As you consider Alzheimer disease history you may have thoughts of your own family history. Most families have at least one story of a family member with dementia of some kind.
Does this sound familiar?
Aunt Betty seems confused, asking the same question over and over again. It is almost surreal, as if she were acting out a the part of a broken record. Only she is not acting. This is for real. Or is it?
She does not remember that you have already answered her several times. Then with your next answer, she starts laughing as if to her you are the funniest person on earth. Ok, it was all a joke and you fell for it.
Or maybe not. As the laughing stops, she begins staring into space. You call her name and it is as if she were on another planet.
Although there may be other reasons for these symptoms, in this instance, Aunt Betty is suffering from Alzheimer disease.
Note There are over 100 types of dementia, the most common being Alzheimers, vascular dementia and Lewy bodies dementia. The most common symptoms are memory loss (especially short and mid term memory) and confusion. Eventually speech and understanding problems will appear.
In the US, it is estimated that as many as 4.5 million are living with Alzheimers.
As of 2009, in the the UK, 700,000 people have a form of dementia and more than half that number have Alzheimer's disease. It is expected that within the next 20 years the number will reach 1 million people. By 2050, that number will be over 1.5 million in the UK.
Alzheimers disease (AD) is...
A progressive brain disease.
Destroys thinking skills.
Eventually destroys the ability to preform the activities of daily living.
First appears after age 60.
Is the most common cause of dementia among those over 60.
Dementia is the loss of cognitive functioning—thinking, remembering, and reasoning—to such an extent that it interferes with a person’s daily life and activities.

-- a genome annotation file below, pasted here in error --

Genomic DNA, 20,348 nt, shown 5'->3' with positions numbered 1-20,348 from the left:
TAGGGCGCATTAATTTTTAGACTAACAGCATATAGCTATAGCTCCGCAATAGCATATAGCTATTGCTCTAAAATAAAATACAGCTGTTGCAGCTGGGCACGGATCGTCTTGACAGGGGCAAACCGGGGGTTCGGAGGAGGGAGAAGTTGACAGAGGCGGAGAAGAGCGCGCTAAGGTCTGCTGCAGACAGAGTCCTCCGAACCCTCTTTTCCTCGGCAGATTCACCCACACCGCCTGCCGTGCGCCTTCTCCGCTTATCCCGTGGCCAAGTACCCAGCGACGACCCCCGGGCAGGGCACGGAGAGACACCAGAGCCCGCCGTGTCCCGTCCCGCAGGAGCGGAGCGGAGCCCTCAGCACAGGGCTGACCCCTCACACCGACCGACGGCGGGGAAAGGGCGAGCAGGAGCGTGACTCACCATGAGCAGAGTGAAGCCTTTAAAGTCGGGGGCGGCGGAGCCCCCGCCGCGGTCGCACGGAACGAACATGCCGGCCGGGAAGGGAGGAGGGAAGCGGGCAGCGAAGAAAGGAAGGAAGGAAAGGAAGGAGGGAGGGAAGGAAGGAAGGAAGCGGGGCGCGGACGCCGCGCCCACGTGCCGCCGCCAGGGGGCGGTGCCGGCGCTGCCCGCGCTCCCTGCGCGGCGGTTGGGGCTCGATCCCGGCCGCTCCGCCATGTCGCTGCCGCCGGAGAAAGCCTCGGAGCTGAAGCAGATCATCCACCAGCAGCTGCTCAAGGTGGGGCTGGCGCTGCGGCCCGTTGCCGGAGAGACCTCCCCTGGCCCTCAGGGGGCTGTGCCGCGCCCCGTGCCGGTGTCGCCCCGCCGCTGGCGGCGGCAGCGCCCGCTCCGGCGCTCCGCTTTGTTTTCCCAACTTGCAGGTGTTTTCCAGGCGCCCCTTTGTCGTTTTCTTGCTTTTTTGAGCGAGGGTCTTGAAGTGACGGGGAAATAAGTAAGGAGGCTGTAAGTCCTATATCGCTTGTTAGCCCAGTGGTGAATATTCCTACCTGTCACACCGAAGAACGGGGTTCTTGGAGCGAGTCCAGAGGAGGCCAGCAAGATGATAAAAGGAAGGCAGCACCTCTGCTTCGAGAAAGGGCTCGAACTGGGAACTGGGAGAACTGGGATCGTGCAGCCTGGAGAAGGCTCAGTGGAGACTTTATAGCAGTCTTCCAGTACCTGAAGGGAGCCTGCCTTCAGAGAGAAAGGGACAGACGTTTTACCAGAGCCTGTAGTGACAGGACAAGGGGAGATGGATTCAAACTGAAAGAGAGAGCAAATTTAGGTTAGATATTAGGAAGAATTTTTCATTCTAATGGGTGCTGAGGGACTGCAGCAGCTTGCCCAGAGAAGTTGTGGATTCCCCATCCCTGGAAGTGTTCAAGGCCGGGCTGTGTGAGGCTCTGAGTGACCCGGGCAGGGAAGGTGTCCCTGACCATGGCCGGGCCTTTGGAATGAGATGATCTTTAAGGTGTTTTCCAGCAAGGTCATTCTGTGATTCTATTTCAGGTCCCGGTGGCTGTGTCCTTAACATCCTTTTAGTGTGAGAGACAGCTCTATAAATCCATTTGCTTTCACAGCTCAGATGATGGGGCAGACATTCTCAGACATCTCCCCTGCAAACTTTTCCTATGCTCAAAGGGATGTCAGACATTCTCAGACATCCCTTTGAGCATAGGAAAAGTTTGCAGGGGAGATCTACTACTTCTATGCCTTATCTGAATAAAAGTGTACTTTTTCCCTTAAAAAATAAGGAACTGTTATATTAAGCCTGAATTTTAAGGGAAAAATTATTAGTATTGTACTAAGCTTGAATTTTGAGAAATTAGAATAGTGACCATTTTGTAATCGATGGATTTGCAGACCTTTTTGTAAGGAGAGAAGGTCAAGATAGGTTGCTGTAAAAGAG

Alzheimers Disease receives its name from Dr. Alois Alzheimer.
In 1906 in an autopsy of Auguste D., a 51 year old woman, her doctor reported, lectured and eventually published his research about the changes in the brain tissue. He had been following her for since her admission in 1901. She had thinking, language, and memory defects. Her behavior was unpredictable with hallucinations, delusions, paranoia, and aggressive behavior.
Within the brain tissue were numerous tangled bundles of fibers (called neurofibrillary tangles) and abnormal clumps (called amyloid plaques). Tangles, plaques, and loss of connections between the neurons (nerve cells) in the brain are the predominate features of Alzheimers Disease.
The most notable aspect of the findings was that she was only 51, young for this to be happening.
The doctor who lectured on this was Alois Alzheimer, the German psychiatrist (1864–1915).
Alzheimer lectured on Auguste's case and published his talk in 1907.
In 1910 Emil Kraepelin(1856-1926) coined the term 'Alzheimer's disease' – the term used down to this day.
Some question the validity of the term. The term dementia has its origins in the 16th century and many of the features of what is now known as Alzheimers were well known and documented prior to Dr. Alzheimers talk and paper.
By the end of 18th century the term...dementia... had both a clinical and legal recognition. It had reference to states of psychosocial incompetence.
By the end of the 19th century the common view was that dementia was an irreversible disorder of the elderly. Specifically it affected intellectual functions such as memory. By 1912 dementia referred to those who had previously functioned normally but who had lost their faculties.
In our medical ignorance prior to this time period, mental retardation was referred to by a number of terms that would never be used today.
Advertisements would refer to such as...stupid children...or...children suffering from stupidity.
It should be noted that ads from this time frame promoted snake oil as a cure.
Here are some Historical Terms for Mental Retardation as well as dementia. This will help round out your Alzheimer disease history information.
Today there is so much information on Alzheimer disease or AD that books are written on the subject. There is much more on Alzheimer disease history that could not be covered here.
More important than the history is the future. Our goal is to point you toward science that has found a way to prevent or slow down the disease process. Numerous studies point to a benefit from boosting an individuals glutathione.
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